Québec’s New Transparency Rules for Businesses’ Ultimate Beneficial Owners

Time to read: 3 min


The Loi visant principalement à améliorer la transparence des entreprises came into force in Québec on March 31, 2023, imposing new obligations on businesses in the province. The law requires businesses to disclose information about their ultimate beneficial owners (UBOs) to the Registraire des entreprises. UBOs are individuals who possess voting rights, fair market value of shares, or de facto control over the business. Certain entities are exempt from disclosing their UBOs. The information disclosed will be accessible to the public, except for the date of birth and, in some cases, the home address.

On March 31, 2023, the Loi visant principalement à améliorer la transparence des entreprises (Act mainly to improve the transparency of enterprises) came into force in Québec, imposing new obligations for businesses in the province.

The new law modifies the Loi sur la publicité légale des entreprises (Act respecting the legal publicity of entreprises) and seeks to increase corporate transparency, namely by requiring businesses to provide to the Registraire des entreprises (the “REQ”) information about their bénéficiaires ultimes, i.e. ultimate beneficial owners (“UBO”).

An UBO is, namely, any individual who:

  • possesses at least 25% of voting rights;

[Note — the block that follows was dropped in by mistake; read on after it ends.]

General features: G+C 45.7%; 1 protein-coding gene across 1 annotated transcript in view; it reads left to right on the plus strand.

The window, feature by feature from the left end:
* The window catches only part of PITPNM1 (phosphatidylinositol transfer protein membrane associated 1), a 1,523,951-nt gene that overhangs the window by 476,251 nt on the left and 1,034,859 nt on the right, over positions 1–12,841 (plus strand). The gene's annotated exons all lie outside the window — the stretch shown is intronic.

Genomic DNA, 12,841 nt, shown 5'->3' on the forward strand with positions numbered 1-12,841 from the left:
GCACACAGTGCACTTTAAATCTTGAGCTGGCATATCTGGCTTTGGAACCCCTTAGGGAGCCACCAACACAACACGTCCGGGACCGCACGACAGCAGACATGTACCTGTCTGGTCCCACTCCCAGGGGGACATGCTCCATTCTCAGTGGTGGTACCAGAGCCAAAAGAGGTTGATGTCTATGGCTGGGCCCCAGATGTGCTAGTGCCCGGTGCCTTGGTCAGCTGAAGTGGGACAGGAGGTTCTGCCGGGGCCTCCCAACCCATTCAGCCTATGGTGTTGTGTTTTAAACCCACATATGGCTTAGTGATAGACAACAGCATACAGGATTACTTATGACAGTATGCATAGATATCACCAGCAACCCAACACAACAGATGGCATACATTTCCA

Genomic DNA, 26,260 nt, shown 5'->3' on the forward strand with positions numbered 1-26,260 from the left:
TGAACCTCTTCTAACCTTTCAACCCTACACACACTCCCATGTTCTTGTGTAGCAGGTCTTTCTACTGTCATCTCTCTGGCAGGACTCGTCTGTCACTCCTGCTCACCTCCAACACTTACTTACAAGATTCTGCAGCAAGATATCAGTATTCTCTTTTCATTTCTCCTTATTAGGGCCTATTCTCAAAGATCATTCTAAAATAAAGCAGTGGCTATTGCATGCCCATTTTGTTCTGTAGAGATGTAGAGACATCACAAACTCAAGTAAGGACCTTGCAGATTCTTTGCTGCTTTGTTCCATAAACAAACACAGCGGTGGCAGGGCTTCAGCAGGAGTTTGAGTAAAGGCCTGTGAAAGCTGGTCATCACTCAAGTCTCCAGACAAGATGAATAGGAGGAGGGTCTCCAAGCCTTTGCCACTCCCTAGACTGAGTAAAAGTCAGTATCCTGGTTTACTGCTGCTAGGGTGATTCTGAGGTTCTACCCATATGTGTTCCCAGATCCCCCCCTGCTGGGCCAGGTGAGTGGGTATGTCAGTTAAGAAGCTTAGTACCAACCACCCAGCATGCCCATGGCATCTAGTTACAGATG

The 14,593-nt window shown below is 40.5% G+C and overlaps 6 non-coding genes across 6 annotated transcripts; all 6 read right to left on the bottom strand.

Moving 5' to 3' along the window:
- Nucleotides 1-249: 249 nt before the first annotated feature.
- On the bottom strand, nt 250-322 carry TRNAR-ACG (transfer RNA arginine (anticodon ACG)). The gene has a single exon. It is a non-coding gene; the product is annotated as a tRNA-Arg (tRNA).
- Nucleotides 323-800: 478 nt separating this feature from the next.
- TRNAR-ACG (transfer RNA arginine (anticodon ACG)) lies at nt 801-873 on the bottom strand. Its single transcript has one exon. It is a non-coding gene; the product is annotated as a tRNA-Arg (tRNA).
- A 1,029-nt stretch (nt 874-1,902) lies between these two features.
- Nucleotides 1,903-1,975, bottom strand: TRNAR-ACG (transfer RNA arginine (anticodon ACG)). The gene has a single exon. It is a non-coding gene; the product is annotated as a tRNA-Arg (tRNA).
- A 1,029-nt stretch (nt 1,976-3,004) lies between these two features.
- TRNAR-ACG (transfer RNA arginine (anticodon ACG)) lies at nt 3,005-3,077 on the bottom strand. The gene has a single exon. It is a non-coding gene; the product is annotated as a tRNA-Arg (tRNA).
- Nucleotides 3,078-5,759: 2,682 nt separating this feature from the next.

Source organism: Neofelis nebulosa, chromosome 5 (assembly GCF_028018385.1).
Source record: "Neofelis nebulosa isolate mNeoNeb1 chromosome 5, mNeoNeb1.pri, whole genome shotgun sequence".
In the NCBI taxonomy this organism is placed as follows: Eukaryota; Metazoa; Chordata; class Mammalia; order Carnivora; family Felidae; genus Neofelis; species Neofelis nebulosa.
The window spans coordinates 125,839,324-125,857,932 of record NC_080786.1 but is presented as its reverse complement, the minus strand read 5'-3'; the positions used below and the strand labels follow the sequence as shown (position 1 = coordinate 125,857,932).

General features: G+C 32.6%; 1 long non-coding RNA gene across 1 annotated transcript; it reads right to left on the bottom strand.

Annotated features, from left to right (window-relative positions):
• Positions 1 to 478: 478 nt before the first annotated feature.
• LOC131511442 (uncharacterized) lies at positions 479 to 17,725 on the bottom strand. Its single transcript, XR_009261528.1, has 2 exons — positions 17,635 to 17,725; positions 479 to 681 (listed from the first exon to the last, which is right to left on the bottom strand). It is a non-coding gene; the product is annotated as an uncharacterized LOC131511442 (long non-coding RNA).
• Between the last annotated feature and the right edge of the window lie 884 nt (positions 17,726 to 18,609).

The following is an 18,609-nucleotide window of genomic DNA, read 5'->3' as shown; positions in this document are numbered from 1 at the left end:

• possesses at least 25% of the fair market value of all shares; or
  • has enough influence to exercise de facto control of the business.

All UBOs of a business must be disclosed, although some entities such as non-profit organizations, legal persons established in public interest, public corporations, financial institutions and trust companies are not required to disclose their UBOs. For every UBO, the following information is required to be communicated to the REQ:

  • names and aliases;
  • home address (and optionally, business address);
  • date of birth;
  • type of control exercised or percentage of shares, interests, or units held;
  • date at which he/she became an UBO and date at which he/she ceased to be one.

Most of this information will be accessible to the public, with the exceptions of the date of birth and, in cases where a business address is provided, the home address. The names and home addresses of minors are also hidden from public access.

By providing access to shareholder information, the Province of Québec was already the only Canadian corporate jurisdiction that required public disclosure of the names and domiciles of the three principal shareholders. The province again takes the lead by forcing disclosure of corporations’ UBOs. For now, in the rest of Canada, the identity of UBOs for privately held companies is not a matter of public record.

Entities doing business in Québec should ensure to conduct a proper examination of their organizational structure, so as to correctly and fully disclose the information required by the new transparency rules. Any failure to do so can lead to immediate revocation of the business’ registration under the REQ, as well as to fines ranging from CAD 1,000 to CAD 40,000.

The new rules only require the businesses themselves to take the necessary measures to confirm the identities of their UBOs. Professional advisers do not have any due diligence obligations in this regard.

Martin Aquilina
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